Finally, the Caltech astronomers discovered that three of the planets have orbits that are related to one another in a very specific way. One planet's orbital period lasts twice as long as another's, and the third planet's lasts three times as long as the latter's. Planets don't fall into this kind of arrangement immediately upon forming, Johnson says. Instead, the planets must have started their orbits farther away from the star before moving inward over time and settling into their current configuration.
"You look in detail at the architecture of this very special planetary system, and you're forced into saying these planets formed farther out and moved in," Johnson explains.

The implications of a galaxy chock full of planets are far-reaching, the researchers say. "It's really fundamental from an origins standpoint," says Swift, who notes that because M dwarfs shine mainly in infrared light, the stars are invisible to the naked eye. "Kepler has enabled us to look up at the sky and know that there are more planets out there than stars we can see."

The paper can be found on the arXiv here:

http://arxiv.org/abs/1301.0023

In addition to Swift and Johnson, the other authors on the Astrophysical Journal paper are Caltech graduate students Timothy Morton and Benjamin Montet; Caltech postdoc Philip Muirhead; former Caltech postdoc Justin Crepp of the University of Notre Dame; and Caltech alumnus Daniel Fabrycky (BS '03) of the University of Chicago. The title of the paper is, "Characterizing the cool KOIS IV: Kepler-32 as a prototype for the formation of compact planetary systems throughout the galaxy." In addition to using Kepler, the astronomers made observations at the W. M. Keck Observatory and with the Robo-AO system at Palomar Observatory. Support for all of the telescopes was provided by the W. M. Keck Foundation, NASA, Caltech, the Inter-University Centre for Astronomy and Astrophysics, the National Science Foundation, the Mt. Cuba Astronomical Foundation, and Samuel Oschin.

Wednesday, January 2, 2013

The Caltech ExoLab at AAS

I'm very proud of my group at Caltech: The ExoLab. My goal upon arriving at Caltech as a professor was to set up a diverse research team working on a diverse collection of projects spanning theory, observation, and instrumentation. Thanks to the outstanding students and postdocs working with me, we have attained that goal over the past three years. Go team!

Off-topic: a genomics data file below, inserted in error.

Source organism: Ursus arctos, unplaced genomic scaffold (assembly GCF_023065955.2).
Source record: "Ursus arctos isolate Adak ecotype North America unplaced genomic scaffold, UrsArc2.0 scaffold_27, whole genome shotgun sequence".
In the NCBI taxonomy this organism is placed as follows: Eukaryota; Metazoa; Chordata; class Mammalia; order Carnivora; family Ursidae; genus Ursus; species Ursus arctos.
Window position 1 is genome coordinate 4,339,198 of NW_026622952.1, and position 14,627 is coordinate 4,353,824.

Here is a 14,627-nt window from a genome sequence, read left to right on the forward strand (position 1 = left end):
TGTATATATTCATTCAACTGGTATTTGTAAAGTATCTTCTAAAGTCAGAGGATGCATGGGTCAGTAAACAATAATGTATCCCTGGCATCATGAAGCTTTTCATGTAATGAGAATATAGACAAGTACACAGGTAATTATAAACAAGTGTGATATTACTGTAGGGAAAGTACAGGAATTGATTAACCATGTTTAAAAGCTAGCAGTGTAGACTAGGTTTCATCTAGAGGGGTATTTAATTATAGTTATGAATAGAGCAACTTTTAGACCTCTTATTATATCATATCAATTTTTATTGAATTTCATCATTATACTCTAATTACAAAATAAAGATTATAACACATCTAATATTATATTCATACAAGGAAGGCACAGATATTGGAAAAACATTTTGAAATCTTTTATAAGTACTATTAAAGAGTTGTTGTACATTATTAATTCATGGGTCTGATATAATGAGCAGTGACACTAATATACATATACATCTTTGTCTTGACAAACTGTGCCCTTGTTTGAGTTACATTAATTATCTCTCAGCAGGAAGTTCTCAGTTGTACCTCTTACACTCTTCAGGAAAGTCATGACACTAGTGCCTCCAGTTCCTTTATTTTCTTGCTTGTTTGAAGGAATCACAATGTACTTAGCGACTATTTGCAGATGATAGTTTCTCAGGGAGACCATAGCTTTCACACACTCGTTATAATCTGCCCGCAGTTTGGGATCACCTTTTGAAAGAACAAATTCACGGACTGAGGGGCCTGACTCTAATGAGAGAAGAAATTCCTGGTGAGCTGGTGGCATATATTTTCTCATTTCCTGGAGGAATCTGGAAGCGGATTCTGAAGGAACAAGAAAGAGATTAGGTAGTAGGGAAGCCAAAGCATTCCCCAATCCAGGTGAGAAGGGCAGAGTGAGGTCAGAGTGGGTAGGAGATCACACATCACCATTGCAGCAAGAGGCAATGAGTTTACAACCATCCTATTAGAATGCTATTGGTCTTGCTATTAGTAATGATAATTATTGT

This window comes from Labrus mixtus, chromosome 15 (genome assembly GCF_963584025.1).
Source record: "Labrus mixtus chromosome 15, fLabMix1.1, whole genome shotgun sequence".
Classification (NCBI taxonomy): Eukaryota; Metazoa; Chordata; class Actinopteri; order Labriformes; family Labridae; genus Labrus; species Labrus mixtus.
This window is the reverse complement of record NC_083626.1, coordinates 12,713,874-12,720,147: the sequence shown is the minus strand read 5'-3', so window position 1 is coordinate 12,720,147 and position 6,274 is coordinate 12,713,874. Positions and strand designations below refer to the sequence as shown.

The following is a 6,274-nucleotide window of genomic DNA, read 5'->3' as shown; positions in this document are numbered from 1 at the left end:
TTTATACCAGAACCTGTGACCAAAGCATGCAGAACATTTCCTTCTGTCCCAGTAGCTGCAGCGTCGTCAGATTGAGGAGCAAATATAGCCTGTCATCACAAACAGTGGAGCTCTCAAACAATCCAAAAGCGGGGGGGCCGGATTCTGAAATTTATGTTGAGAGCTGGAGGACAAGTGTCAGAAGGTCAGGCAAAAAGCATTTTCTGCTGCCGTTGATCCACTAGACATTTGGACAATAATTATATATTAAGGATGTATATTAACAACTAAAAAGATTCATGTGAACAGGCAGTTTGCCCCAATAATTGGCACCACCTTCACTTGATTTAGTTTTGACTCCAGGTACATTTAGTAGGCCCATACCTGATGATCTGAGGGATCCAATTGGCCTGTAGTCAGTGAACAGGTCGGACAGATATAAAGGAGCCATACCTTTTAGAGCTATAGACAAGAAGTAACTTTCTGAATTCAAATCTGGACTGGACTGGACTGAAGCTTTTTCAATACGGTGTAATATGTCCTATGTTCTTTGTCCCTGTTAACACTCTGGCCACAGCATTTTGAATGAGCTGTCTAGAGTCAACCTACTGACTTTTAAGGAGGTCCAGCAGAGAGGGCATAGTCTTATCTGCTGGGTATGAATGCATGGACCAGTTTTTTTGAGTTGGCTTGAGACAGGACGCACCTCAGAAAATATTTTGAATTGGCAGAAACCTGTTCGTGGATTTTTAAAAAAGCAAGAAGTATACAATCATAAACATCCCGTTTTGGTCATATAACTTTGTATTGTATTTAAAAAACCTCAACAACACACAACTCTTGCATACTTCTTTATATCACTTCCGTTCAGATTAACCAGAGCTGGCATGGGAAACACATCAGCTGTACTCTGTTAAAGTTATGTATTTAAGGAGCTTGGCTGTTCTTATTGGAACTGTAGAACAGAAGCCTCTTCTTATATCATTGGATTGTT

We've also managed to be quite productive over the past year, as evidenced by the large number of talks and posters we'll present at the upcoming American Astronomical Society meeting in Long Beach next week. My postdocs, grad students and undergrads will be presenting every day of the meeting. Be sure to to stop by and chat with us, and our collaborators, about our work focused on the detection and characterization of exoplanets and the stars they orbit.

149.06. Minerva: A Dedicated Observatory for the Detection of Small Planets in the Solar Neighborhood
Kristina Hogstrom; John A. Johnson; Jason Wright; Nate McCrady; Jonathan Swift; Philip Muirhead; Michael Bottom; Peter Plavchan; Ming Zhao; Reed L. Riddle

149.07. Optimizing Doppler Surveys for Planet Yield
Michael Bottom; Philip Muirhead; John A. Johnson; Cullen Blake

149.08. Improving Radial Velocity Precision for Faint Star Extra-Solar Planet Surveys
Andrew Vanderburg; John A. Johnson; Philip Muirhead

149.10. Ultra-Precise Radial Velocimetry with Lock-In Amplified Externally Dispersed Interferometry
Rebecca M. Jensen-Clem; Philip Muirhead; Gautam Vasisht; James K. Wallace; John A. Johnson

158.09. Measuring the Distribution of Active M Dwarfs in the Galaxy
J. Sebastian Pineda; Andrew A. West; John J. Bochanski; Adam J. Burgasser

109.06. Precision Near-Infrared Radial Velocity Instrumentation and Exoplanet Survey
Peter Plavchan; Guillem Anglada-Escude; Russel J. White; Charles A. Beichman; Carolyn Brinkworth; Michael P. Fitzgerald; Ian S. McLean; John A. Johnson; Peter Gao; Cassy Davison; Michael Bottom; David Ciardi; James K. Wallace; Bertrand Mennesson; Kaspar von Braun; Gautam Vasisht; Lisa A. Prato; Stephen R. Kane; Angelle M. Tanner

252.12. A Serendipitous Doppler Survey of B-type Stars at Keck with HIRES
Juliette Becker; John A. Johnson; Tim Morton

36.01. Hot on the Trail of Warm Planets Orbiting Cool M Dwarfs
John A. Johnson

334.02D. Enabling the Kepler Exoplanet Census
Tim Morton

334.04. Characterizing the Cool KOIs: Sub-Earth-Sized Planet Candidates Around Mid M Dwarfs
Philip Muirhead; Juliette Becker; Andrew Vanderburg; John A. Johnson; Bàrbara Rojas-Ayala; Kevin R. Covey; Katherine Hamren; Everett Schlawin; James P. Lloyd

334.06. Robotic Transit Follow-up: Adaptive Optics Imaging of Thousands of Stars
Nicholas M. Law; Tim Morton; Christoph Baranec; Reed L. Riddle; Shriharsh P. Tendulkar; John A. Johnson; Khann Bui; Mahesh Burse; Pravin Chordia; H. Das; Richard Dekany; Shrinivas R. Kulkarni; Sujit Punnadi; A. N. Ramaprakash

343.18. Retired A Stars and Their Companions: The Latest Discoveries
Marta Bryan; John A. Johnson; Andrew Howard

343.23. Model-Independent Stellar and Planetary Masses From Multi-Transiting Exoplanetary Systems
Benjamin Montet; John A. Johnson

407.02D. Constraining Planetary Migration Mechanisms with Highly Eccentric Hot Jupiter Progenitors
Rebekah I. Dawson; John A. Johnson; Ruth Murray-Clay; Tim Morton; Justin R. Crepp; Daniel C. Fabrycky; Andrew Howard

407.04. Kepler-32 and the Formation of Planets Around Kepler's M Dwarfs
Jonathan Swift; John A. Johnson; Tim Morton; Justin R. Crepp; Benjamin Montet; Daniel C. Fabrycky; Philip Muirhead